Last month, I left my hubby (bless him!) with the kids at home in Singapore, and indulged in a little personal R&R at the fabulous Mulia Resort in Nusa Dua, Bali. On top of my list of to-dos were lazing by the pool (très importante!), reading a Larsson novel and getting a Balinese massage at the spa. But being the greedy person that I am, the one single thing I was really looking forward to was pigging out at the various restaurants in the resort. The Cafe, famous for it’s daily international buffets, Edogin for Japanese food, and Soleil, their posh Pan-Asian/ Mediterranean restaurant, have swiftly carved out a name for themselves at the top of the island’s exciting food scene since the resort opened in December 2012. With waiting lists to boot, these are arguably the best places to eat at, in Bali currently.
French bistros have a certain charm that lets them exist in a league of their own. Perhaps it is the embrace of a local restaurant, the assurance of some classical flavours, the moderate prices, or the use of established techniques that stands the test of time. Great bistros have beautiful pastries, fresh charcuterie, great wine lists. Café Boheme is one such place. It is a Sydney newcomer, but it’s quickly becoming a favourite among locals. Continue Reading →
Studio at the Standard Copenhagen, is an exciting debutante in the vibrant Copenhagen culinary scene. Created by Noma co-owner Claus Meyer and Noma alum Torsten Vilgaard, Studio aims to reach for the lofty heights of Michelin Stars. And they have chosen a beautiful historic building – the old Custom House in Copenhagen – as a wonderful launching pad. After negotiating the stairs and a short walk along a beautiful hallway of the old Custom House, my wife and I found a warmly lit, open-concept restaurant with a beautiful view of the harbour. The vibe was great, everyone looked relaxed and determined to enjoy a great evening. Patrick, the affable restaurant manager and sommelier, promptly greeted us, and sat us in front of the open-concept kitchen. They were the best seats in the house, as we marvelled at the creativity and energy that makes this 40-seater work. Chef and co-owner Torsten Vildgaard was right in the thick of the action— tasting, plating and directing. Continue Reading →
Naomichi Yasuda is the best sushi chef in the universe, and if you disagree with me, I feel sorry for you and your sad, bleak, existence. He is, quite simply put, the master, the sensei, the honey badger of sushi. Sushi Yasuda, the restaurant he co-founded in Manhattan and which he ran until 2010, is my favourite restaurant, period. To paraphrase one Anthony M. Bourdain, if a person doesn’t like Sushi Yasuda, we can’t be friends. When I moved back to Singapore in 2011, there was a nigiri-shaped hole in my heart; but now that Yasuda-san has opened his own restaurant in Tokyo, which I visited on my latest holiday, my life is once again complete.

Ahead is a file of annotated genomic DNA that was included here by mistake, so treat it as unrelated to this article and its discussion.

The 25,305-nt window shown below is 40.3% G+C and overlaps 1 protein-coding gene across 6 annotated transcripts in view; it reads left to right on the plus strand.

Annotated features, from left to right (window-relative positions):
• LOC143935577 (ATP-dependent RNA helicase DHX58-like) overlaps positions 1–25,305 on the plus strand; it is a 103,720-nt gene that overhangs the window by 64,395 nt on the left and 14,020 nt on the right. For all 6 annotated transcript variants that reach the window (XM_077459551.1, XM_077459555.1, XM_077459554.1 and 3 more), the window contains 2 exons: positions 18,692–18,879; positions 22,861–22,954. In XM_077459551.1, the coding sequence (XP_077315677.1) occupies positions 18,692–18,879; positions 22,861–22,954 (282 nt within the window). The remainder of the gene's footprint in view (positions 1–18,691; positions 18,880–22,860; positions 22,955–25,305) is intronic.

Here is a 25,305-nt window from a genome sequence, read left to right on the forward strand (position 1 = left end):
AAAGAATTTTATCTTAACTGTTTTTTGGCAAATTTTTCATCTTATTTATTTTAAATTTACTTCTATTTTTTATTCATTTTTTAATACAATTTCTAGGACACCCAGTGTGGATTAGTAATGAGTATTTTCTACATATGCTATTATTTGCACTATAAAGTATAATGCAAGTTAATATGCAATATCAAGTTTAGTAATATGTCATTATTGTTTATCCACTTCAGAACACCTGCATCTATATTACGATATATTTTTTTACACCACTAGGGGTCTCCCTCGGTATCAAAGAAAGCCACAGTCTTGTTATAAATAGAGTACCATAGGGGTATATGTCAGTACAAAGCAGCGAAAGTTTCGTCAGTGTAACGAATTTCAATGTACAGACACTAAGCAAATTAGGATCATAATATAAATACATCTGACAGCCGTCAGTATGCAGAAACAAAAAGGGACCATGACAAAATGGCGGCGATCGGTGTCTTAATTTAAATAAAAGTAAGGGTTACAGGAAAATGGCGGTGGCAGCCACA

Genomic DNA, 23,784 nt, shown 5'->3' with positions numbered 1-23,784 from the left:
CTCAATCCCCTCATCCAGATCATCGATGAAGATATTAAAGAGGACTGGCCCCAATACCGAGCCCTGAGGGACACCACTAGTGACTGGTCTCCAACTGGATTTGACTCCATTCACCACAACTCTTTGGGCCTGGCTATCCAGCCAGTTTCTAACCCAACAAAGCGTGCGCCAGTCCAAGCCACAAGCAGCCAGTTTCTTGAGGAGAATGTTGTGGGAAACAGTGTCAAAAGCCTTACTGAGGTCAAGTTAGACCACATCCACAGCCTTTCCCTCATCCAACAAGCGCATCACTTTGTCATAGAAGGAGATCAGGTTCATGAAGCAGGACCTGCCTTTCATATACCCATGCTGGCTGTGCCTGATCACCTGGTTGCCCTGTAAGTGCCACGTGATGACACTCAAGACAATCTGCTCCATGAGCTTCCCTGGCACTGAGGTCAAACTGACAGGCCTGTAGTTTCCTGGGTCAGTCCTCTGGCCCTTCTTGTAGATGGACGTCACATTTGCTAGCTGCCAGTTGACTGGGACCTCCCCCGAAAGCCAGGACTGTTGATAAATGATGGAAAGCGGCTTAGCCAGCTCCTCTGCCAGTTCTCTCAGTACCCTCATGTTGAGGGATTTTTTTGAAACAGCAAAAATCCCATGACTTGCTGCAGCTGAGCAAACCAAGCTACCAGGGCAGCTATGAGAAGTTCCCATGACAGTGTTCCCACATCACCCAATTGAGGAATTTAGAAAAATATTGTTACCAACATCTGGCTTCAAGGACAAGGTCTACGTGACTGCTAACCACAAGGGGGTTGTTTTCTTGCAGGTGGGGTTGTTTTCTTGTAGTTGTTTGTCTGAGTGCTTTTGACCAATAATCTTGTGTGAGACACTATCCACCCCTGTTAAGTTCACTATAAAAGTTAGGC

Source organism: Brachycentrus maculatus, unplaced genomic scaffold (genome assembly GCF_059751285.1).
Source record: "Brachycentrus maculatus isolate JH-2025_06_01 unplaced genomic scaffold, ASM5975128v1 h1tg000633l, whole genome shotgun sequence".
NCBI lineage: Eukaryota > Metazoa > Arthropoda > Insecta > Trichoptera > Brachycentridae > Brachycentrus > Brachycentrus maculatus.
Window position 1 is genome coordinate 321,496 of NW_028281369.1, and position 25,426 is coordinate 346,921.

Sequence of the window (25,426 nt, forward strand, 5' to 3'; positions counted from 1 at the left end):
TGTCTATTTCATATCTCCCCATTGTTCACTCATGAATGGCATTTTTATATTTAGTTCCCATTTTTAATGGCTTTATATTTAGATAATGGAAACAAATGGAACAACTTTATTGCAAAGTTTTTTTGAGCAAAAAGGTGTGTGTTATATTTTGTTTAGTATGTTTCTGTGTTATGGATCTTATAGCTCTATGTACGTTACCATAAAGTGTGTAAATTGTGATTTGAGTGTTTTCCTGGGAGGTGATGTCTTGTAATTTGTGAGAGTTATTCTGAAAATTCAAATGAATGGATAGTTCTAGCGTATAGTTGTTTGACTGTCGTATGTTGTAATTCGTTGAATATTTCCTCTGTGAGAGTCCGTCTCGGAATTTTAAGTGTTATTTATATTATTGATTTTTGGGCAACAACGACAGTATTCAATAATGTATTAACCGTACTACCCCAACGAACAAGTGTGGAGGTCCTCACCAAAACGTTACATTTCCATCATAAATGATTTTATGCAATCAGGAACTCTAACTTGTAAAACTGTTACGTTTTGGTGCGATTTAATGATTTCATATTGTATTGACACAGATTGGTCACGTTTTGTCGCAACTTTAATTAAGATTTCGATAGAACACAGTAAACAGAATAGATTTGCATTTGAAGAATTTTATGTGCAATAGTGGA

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Sydney is going through a restaurant resurgence; there seems to be a refresh and revival in the dining scene. The vibe, one that’s more casual, more relaxed, flexible. Increasingly, more inviting establishments are propelling well-known chefs to take different risks and reinvent themselves. One such place, led by executive chef Martin Boetz (previously from Sydney and Melbourne’s famed Longrain Thai restaurants) alongside head chef Kasper Christensen, is Rushcutters. Continue Reading →
(Credits: Ed Stocker)
More backpacker tales: my South American adventures led me across the Peruvian border to Bolivia, where C and I sought out Gustu, tucked in the high altiplano of La Paz. We arrived in La Paz, giddy with altitude sickness, running on a tight schedule to explore La Paz; We made it to Gustu on a quiet weekday afternoon, a building with simple gray aesthetics, tucked in the residential district of Calacoto. Continue Reading →
Before I begin this little profile, I will admit that Beppe DeVito, owner and chef of &Sons, the chic, big bacaro that opened in China Square in mid-December 2013, is a very close friend. His wife and mine are also business partners, which pretty much makes us family. None of this, however, colours my opinion that &Sons might just be Beppe’s smartest concept to date. Continue Reading →
My family and I are big fans of kushiyaki. Skewers of meat, seafood, veg and even rice, glazed with soy marinade and grilled over charcoal fire. Wash it all down with some sake or ice-cold beer, and it’s one of the most relaxing meals money can buy. My kids ask to go for “Japanese satay” pretty often, and Nanbantei is our regular haunt. As testament to how how great it is, it celebrated its 30th anniversary just a few months ago, beating the odds and thriving in Singapore’s uber competitive food scene. Continue Reading →
Far too often, new restaurants and cafes in Singapore disappoint me. Most often, I leave upset because I’ve been overcharged for mediocre food that may look okay but usually lacks flavour. I also leave perplexed because so many of these places are able to fill their seats, night after night, with (young) customers whose expectations must simply be lower than mine. So, I was thrilled recently to discover a new place (in my own neighbourhood no less) that offers simple, tasty, well-cooked dishes and pretty awesome pastry at sensible prices. Continue Reading →